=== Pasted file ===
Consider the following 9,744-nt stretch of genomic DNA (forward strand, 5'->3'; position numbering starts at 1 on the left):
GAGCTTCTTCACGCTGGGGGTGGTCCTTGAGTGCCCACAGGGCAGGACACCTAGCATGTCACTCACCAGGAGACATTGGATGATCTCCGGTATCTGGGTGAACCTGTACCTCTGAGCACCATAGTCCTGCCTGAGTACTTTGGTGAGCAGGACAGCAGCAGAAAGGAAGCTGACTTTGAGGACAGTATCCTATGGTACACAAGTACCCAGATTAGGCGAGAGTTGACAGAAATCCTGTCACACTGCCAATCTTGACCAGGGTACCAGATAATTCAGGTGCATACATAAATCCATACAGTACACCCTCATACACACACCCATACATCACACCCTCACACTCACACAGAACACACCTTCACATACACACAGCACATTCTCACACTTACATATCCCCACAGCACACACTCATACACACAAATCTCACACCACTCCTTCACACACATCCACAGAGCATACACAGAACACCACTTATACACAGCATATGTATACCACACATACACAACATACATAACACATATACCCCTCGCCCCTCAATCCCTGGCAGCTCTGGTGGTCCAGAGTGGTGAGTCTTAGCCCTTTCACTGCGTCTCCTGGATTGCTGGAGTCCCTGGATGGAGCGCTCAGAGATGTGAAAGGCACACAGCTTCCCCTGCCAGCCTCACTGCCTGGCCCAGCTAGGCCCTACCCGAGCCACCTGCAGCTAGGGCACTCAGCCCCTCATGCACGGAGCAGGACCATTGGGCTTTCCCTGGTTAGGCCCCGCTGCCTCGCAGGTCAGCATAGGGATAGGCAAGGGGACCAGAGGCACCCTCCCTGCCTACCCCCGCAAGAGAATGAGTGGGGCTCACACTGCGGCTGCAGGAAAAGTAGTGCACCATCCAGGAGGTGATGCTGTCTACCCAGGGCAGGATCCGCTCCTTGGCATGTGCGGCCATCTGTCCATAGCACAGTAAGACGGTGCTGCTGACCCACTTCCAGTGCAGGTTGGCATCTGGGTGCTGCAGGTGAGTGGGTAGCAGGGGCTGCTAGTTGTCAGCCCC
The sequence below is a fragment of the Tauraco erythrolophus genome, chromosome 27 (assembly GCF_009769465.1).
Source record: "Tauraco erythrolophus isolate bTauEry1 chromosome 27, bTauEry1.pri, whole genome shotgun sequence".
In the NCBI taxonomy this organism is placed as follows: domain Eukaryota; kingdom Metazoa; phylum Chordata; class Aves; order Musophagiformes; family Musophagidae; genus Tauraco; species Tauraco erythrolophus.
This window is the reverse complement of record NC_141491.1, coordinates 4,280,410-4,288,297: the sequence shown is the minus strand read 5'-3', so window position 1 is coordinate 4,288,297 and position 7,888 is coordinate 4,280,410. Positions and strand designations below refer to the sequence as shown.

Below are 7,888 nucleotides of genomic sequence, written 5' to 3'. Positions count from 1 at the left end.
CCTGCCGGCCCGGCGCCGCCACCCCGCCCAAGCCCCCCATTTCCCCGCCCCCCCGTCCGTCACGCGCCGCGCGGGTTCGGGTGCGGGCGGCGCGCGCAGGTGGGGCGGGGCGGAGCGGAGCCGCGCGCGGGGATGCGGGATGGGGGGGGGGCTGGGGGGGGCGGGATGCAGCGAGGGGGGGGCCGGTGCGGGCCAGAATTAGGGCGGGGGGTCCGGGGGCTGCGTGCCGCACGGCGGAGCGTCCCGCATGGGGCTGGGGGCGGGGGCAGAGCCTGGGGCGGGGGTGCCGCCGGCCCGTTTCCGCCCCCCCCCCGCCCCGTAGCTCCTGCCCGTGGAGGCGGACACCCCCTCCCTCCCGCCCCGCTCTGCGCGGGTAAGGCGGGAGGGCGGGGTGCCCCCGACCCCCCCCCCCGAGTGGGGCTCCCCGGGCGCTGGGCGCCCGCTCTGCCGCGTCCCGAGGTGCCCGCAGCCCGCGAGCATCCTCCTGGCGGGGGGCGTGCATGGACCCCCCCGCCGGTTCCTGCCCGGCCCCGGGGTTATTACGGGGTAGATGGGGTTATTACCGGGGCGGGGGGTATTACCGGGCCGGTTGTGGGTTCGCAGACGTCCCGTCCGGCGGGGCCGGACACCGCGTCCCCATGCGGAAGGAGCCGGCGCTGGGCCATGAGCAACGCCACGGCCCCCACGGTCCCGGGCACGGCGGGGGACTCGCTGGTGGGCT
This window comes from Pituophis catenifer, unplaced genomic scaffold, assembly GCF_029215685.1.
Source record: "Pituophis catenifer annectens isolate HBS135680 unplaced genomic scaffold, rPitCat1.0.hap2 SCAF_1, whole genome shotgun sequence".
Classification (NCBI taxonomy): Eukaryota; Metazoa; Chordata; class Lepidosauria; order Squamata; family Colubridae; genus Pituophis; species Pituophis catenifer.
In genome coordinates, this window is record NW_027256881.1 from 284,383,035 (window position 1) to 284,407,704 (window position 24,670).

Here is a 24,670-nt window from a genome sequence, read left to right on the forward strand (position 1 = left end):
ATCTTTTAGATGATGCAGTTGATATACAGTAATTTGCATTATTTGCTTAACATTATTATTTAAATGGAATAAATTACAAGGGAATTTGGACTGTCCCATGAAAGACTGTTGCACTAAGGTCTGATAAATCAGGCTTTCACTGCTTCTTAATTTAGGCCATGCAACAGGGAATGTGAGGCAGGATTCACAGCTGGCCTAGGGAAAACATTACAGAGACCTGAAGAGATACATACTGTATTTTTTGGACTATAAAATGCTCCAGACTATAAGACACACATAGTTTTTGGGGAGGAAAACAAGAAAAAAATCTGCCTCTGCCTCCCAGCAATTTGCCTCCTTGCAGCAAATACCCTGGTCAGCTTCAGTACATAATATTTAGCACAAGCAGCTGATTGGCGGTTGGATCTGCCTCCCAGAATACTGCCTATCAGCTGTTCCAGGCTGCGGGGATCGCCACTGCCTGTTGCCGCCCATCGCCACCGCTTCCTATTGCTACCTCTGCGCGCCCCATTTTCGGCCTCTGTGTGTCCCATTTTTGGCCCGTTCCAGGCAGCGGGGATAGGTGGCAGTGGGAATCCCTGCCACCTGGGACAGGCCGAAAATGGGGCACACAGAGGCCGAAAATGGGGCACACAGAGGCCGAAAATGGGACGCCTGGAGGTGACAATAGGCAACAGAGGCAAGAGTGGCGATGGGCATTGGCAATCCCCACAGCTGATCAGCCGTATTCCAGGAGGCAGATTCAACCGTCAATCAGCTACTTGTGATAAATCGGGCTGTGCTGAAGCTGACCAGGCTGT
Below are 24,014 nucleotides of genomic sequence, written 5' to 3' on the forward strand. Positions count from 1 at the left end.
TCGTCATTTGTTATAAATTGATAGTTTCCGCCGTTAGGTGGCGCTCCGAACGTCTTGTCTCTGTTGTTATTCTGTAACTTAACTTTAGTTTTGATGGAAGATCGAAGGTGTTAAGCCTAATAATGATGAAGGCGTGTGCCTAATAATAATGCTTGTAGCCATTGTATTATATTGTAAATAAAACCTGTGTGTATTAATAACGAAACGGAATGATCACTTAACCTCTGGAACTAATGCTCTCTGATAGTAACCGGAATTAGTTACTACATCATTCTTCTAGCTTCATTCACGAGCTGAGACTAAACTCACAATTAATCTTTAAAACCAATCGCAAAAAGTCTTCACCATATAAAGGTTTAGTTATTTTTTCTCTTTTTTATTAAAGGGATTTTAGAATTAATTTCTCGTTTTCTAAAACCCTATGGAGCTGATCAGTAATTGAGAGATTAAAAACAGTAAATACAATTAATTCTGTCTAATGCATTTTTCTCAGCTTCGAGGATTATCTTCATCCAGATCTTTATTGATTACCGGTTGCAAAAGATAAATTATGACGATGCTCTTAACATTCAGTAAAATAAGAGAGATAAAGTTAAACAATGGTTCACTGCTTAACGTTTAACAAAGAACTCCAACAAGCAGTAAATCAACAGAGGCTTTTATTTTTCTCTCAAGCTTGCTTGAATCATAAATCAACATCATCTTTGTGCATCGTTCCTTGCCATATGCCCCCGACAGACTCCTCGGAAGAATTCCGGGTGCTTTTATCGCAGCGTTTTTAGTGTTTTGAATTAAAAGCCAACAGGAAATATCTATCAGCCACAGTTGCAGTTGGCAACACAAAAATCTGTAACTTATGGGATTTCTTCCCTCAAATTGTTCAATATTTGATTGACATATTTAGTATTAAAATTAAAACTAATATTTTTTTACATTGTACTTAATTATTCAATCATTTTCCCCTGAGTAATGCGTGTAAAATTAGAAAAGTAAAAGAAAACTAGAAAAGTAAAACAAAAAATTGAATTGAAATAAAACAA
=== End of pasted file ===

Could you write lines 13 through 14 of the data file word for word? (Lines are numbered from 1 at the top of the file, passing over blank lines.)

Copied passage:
Here is a 24,670-nt window from a genome sequence, read left to right on the forward strand (position 1 = left end):
ATCTTTTAGATGATGCAGTTGATATACAGTAATTTGCATTATTTGCTTAACATTATTATTTAAATGGAATAAATTACAAGGGAATTTGGACTGTCCCATGAAAGACTGTTGCACTAAGGTCTGATAAATCAGGCTTTCACTGCTTCTTAATTTAGGCCATGCAACAGGGAATGTGAGGCAGGATTCACAGCTGGCCTAGGGAAAACATTACAGAGACCTGAAGAGATACATACTGTATTTTTTGGACTATAAAATGCTCCAGACTATAAGACACACATAGTTTTTGGGGAGGAAAACAAGAAAAAAATCTGCCTCTGCCTCCCAGCAATTTGCCTCCTTGCAGCAAATACCCTGGTCAGCTTCAGTACATAATATTTAGCACAAGCAGCTGATTGGCGGTTGGATCTGCCTCCCAGAATACTGCCTATCAGCTGTTCCAGGCTGCGGGGATCGCCACTGCCTGTTGCCGCCCATCGCCACCGCTTCCTATTGCTACCTCTGCGCGCCCCATTTTCGGCCTCTGTGTGTCCCATTTTTGGCCCGTTCCAGGCAGCGGGGATAGGTGGCAGTGGGAATCCCTGCCACCTGGGACAGGCCGAAAATGGGGCACACAGAGGCCGAAAATGGGGCACACAGAGGCCGAAAATGGGACGCCTGGAGGTGACAATAGGCAACAGAGGCAAGAGTGGCGATGGGCATTGGCAATCCCCACAGCTGATCAGCCGTATTCCAGGAGGCAGATTCAACCGTCAATCAGCTACTTGTGATAAATCGGGCTGTGCTGAAGCTGACCAGGCTGT